Mobilization ofCa2+ from intracellular stores in the endoplasmic reticulum is required for insulin secretion from pancreatic β–cells. Inositol 1,4,5–trisphosphate (IP3) is thought to be a second messenger for intracellular calcium mobilization, while in islet microsomes cyclic adenosine diphosphate–ribose (cADPR) induces mobilization ofCa2+. In the process of glucose metabolism, adenosine triphosphate (ATP) is generated. ATP induces cADPR formation from nicotinamide adenine dinucleotide (NAD+)by inhibiting the cADPR hydrolase activity of CD38.CD38 has enzymic activites of both cADPR synthesis from NAD+(ADP–ribosyl cyclase activity) and cADPR hydrolysis to produce ADP–ribose (cADPR hydrolase activity) . cADPR functions as a second messenger forCa2+ mobilization fromendoplasmic reticulum for glucose–induced insulin secretion from pancreatic β–cells .
In sea urchin eggs, calmodulin (CaM) directly interacts with the ryanodine receptor (RyR) to enhance the cADPR–mediatedCa2+ release . In rat islets, CaM sensitized and activated the cADPRmediatedCa2+ release from islet microsomes. It is reported that cADPR–mediatedCa2+ mobilization for insulin secretion is achieved by the activatedCa2+/calmodulin–dependent protein kinaseII (CaMKII) not by the direct interaction of CaM andCa2+ release .
Glucose stimulation to pancreatic β cell induces cADPR accumulation in islets by inhibiting cADPR hydrolase activity of CD38 by ATP. Glucose stimulation also activates CaMKII, and the activated kinase phosphorylates RyR to sensitize theCa2+ channel for the cADPR signal.As shown in Figure 1, cADPR acts as a second messenger for intracellularCa2+ mobilization via RyR, and inducesinsulin secretion [8–10]. Thus, CaMKII is suggested to be essential kinase for glucose–induced insulin secretion.
Figure 1: Possible involvement of CaMKII in cADPR mediated intracellular Ca2+ mobilization (adopted from ). cADPR binds to FK506 binding protein 12.6 (FKBP12.6) to release Ca2+ dissociating FKBP12.6 from RyR. CaMKII phosphorylates RyR to sensitize and activate the Ca2+ channel (Pi, phosphorylation of RyR by CaMKII). Ca2+, released from intracellular stores and/or supplied from extracellular sources, further activates CaMKII and amplifies the process. In this way, Ca2+–induced Ca2+ release can be explained. Increased Ca2+ activates many physiological⁄pathological events such as glucose-induced insulin secretion and cell death.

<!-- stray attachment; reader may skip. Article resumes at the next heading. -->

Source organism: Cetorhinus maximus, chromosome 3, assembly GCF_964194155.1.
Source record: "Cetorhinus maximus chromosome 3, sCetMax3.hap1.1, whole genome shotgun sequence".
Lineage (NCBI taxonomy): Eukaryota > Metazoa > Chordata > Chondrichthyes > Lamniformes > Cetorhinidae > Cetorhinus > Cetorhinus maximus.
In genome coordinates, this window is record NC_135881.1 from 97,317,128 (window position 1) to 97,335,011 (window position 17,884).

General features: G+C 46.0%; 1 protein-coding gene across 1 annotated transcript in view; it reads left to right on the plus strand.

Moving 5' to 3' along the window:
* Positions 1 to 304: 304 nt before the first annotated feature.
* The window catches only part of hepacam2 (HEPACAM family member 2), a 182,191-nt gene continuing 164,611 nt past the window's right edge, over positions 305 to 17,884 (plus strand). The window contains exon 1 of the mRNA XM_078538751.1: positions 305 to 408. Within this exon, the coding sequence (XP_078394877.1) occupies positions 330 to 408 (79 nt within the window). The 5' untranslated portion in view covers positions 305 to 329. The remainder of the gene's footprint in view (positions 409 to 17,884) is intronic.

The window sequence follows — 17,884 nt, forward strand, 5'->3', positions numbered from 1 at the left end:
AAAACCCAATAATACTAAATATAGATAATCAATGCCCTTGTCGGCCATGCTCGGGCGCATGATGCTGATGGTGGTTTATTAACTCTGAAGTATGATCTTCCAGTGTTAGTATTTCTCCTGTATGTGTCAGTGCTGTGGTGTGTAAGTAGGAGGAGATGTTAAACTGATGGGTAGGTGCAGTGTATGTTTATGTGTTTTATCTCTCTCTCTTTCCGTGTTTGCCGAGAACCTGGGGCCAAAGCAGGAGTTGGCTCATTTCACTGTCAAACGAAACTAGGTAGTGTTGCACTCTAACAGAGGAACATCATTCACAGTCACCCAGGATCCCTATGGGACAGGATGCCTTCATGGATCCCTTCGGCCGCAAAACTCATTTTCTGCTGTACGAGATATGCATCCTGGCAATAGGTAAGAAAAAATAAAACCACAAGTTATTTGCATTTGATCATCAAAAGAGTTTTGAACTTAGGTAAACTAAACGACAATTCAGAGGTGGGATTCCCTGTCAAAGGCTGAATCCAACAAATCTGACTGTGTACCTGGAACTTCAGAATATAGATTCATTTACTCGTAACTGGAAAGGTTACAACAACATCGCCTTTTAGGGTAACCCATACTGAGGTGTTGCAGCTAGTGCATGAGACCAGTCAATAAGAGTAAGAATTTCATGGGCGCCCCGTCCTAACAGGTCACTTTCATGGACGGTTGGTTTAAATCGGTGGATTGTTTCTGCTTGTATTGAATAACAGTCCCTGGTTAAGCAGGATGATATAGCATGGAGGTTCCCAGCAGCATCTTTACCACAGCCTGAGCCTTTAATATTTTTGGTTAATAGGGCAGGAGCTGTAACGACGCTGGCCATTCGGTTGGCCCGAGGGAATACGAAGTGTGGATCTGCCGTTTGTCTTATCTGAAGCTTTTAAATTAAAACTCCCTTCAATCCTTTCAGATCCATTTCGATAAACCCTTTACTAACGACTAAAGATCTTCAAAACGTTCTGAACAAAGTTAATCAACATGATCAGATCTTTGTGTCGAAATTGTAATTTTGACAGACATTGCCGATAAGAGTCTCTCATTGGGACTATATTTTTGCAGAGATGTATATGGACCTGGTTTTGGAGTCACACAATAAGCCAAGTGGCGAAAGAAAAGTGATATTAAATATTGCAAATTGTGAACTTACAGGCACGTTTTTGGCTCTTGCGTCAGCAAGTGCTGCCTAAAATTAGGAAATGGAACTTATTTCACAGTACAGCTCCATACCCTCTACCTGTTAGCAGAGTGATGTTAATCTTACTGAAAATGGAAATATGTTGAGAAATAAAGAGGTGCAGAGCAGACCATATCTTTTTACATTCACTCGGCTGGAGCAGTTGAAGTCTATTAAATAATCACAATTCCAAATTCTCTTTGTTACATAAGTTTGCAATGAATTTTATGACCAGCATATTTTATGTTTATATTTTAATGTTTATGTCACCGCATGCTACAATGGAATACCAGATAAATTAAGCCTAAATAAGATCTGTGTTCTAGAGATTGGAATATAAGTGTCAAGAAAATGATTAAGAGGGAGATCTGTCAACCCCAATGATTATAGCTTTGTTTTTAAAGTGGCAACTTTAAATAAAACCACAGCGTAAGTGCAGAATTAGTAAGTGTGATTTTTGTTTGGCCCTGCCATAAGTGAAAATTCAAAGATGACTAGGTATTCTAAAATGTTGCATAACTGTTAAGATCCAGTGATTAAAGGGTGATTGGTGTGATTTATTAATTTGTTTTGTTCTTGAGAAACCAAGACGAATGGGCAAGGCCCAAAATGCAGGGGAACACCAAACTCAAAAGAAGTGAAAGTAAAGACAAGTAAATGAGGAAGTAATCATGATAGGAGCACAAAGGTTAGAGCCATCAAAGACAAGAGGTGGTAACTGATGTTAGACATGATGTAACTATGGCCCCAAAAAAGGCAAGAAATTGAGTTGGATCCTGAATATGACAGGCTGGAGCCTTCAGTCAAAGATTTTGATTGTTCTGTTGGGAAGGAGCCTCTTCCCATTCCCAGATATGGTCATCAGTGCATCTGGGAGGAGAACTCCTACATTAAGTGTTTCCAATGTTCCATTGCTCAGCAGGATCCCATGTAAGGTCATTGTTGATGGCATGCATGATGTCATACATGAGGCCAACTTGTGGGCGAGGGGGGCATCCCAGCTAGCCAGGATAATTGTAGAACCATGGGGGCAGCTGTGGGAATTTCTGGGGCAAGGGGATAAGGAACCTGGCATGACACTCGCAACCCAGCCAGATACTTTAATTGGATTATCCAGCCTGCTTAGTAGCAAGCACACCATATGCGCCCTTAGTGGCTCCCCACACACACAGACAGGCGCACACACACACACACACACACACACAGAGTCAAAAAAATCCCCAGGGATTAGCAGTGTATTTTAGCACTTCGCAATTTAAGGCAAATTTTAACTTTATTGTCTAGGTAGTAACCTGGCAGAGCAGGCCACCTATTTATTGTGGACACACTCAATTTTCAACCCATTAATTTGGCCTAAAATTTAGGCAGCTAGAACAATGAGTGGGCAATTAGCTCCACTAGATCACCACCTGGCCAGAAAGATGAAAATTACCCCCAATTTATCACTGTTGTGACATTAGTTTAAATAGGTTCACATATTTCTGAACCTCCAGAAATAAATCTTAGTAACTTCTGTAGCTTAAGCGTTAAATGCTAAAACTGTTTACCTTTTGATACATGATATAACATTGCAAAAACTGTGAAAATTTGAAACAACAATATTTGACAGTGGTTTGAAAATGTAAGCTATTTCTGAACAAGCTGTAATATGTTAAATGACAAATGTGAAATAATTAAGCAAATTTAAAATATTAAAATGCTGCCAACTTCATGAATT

Spontaneously diabetic animals such as no obese diabetic mice developed only limited lesions of diabetic nephropathy such as mild mesangial sclerosis . The same was the case with chemically induced diabetic rodents such as streptozotocin–induced diabetic model . To understand the pathogenesis of diabetic nephropathy and to develop preventive and therapeutic methods against it, suitable animal models for this disease have been needed.
Recently we generated transgenic (TG) mice over expressing the mutant form (Thr286Asp) of CaMKIIα in pancreatic β–cells . Western blot and immunehistochemical analyses showed that CaMKIIα protein was over expressed in pancreatic β–cells of the TG mice. Cell proliferation in the TG islets was severely impaired as assessed by in vivo BrdU labeling analysis. NF–?B accumulated in nuclei of the TGβ–cells at postnatal day (P) 21, which was associated with DNA laddering. The pancreatic insulin content was already significantly (p<0.01) lower in the TG mice than in the wild type (WT) mice at P7. The pancreatic insulin positive areas became negligible in the TG mice at P28 (Figures 2a–2c)). Serum insulin levels in the TG mice also decreased progressively along with aging, and were scarcely detectable at P28 (Figure 2d).
Figure 2: Immunohistochemical detection of insulin–producing pancreatic β cells in the representative sections of pancreas from WT mice (a) and the TG mice over expressing CaMKIIα (Thr286Asp) under the control of Insulin II promoter (b) at P28 (adopted from ). Percentages of insulin–positive area in whole pancreas section were determined at the indicated ages (c). Levels of insulin in serum in WT mice and the TG mice were determined at the indicated ages (d). The values are the means ± SE of at least four mice per group. ∗p< 0.05; ∗∗p< 0.01; ∗∗∗p< 0.001 compared with age-matched WT mice by Student’s t–test (adopted from ).